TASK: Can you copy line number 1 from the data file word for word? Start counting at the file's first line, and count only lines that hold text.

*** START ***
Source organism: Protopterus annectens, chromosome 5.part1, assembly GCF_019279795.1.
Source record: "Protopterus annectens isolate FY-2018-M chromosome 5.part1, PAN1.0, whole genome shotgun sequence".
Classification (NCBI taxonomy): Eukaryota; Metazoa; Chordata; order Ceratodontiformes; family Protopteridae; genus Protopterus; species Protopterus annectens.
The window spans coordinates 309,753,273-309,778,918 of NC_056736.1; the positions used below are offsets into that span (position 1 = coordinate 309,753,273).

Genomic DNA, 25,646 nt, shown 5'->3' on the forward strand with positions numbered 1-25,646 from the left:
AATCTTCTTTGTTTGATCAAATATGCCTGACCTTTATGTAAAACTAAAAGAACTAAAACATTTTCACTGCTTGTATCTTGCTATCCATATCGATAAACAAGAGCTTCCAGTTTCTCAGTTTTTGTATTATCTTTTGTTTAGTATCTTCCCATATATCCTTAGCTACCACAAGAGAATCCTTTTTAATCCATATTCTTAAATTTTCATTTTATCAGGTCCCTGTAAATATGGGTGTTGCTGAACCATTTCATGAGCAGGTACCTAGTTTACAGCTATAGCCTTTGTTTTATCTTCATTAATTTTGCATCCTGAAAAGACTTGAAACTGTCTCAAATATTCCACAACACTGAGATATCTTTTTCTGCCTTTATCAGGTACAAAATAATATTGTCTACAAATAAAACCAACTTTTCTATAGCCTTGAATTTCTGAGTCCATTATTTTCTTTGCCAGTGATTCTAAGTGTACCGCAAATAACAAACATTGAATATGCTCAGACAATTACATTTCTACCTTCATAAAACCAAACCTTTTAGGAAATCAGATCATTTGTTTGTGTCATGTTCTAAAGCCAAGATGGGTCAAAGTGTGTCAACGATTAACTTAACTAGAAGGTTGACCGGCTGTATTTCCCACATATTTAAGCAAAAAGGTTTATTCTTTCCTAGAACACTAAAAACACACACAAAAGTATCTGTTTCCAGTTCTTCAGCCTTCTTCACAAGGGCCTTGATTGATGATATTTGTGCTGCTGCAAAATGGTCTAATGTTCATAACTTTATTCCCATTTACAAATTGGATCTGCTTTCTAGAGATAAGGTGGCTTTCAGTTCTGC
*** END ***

Source organism: Protopterus annectens, chromosome 5.part1, assembly GCF_019279795.1.